“If we go to market with something that doesn’t work, we have a real problem in the P&L,” he says. “All of a sudden we’re dealing with waste and writing products off. What we’ve created is an omnichannel flywheel, where we can incubate products in our vertical channels, and then if/when they are successful, spin them out to our wholesale channel and our online channel and really de-risk what would be a very risky thing.”
Unlike many CPG companies, Urban Remedy owns all of the products and carries all of the risk of waste in its grocery kiosks. It’s hard to sell products with less than a week of shelf life at a national grocery store like Whole Foods. “If we’re taking the risk, they’re like, ‘Great, here’s your space. Knock yourself out. We’ll split the profits.” And that’s how we’ve built this business. We decide what goes into that cooler. We can change it within 48 hours, all we need to do is upload a new UPC to their point of sales system,” Coletta says.
In addition to the ability to incubate and de-risk products, Urban Remedy is leveraging technology to get fresh food to more people. “That’s something we’re constantly working on. We just launched a new ERP system that brings us real time inventory management, more demand forecasting and cost accounting,” Coletta says.
“We’re constantly learning and pivoting, trying to reach as many people as possible while also being financially sustainable.” Purpose, revenue and reach create a positive feedback loop. The more money coming in, the more people Urban Remedy can reach and the more healthy meals they can serve.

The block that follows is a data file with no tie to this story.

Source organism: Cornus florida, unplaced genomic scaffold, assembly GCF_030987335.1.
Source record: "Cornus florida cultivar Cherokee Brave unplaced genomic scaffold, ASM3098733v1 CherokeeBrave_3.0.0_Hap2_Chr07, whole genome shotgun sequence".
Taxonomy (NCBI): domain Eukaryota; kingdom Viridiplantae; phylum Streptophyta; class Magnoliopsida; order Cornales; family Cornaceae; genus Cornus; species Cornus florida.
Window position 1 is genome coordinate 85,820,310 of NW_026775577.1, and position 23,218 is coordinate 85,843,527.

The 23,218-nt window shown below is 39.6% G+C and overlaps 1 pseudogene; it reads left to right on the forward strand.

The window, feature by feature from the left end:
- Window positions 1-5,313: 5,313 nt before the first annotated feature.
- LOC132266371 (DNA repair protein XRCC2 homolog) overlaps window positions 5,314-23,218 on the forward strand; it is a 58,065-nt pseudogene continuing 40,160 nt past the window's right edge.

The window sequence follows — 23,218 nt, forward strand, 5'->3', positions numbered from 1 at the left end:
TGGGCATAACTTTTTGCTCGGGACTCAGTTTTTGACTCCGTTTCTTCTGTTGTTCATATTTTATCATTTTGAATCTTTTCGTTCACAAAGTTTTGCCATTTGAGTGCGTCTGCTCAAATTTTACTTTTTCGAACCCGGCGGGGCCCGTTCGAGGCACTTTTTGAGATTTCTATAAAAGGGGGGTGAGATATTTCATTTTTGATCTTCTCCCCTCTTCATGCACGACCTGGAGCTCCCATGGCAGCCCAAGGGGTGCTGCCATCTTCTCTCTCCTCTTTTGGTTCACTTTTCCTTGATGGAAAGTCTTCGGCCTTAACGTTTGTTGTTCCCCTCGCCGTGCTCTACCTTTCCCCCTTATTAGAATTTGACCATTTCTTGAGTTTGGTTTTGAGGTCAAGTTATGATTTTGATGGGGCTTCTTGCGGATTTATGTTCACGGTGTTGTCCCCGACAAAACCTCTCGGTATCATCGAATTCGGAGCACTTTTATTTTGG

Paul says that expansion also helps with the challenges of products with short shelf life. “When you’re in the short shelf life business, the more scale you have, the more leverage you have. The more leverage you have, the more chance you have to actually bring some money to the bottom line.”
The lesson here is that it’s important to build the foundation for sustainable growth, both socio-environmentally as well as economically.
That foundation is also essential to your internal team. By fostering a tight knit community within your organization, you can strengthen employee loyalty, advocacy and productivity. “Culture is about a group of people with a shared belief system in pursuit of a common goal, i.e. a mission,” Coletta says. That belief is based on the idea that food can heal. “It’s a radical thing to say but I think big food could be the solution, and Urban Remedy could be the blueprint. That’s what drives us.” Essentially, purpose and commitment to a shared vision inspires employees to work towards something bigger than selling products and collecting a paycheck.
Storytelling and word of mouth:
The company and its products are a function of a larger cultural conversation around food. Through that conversation, coupled with exposure via its wholesale kiosks, Urban Remedy has been able to gain earned media and word of mouth advertising.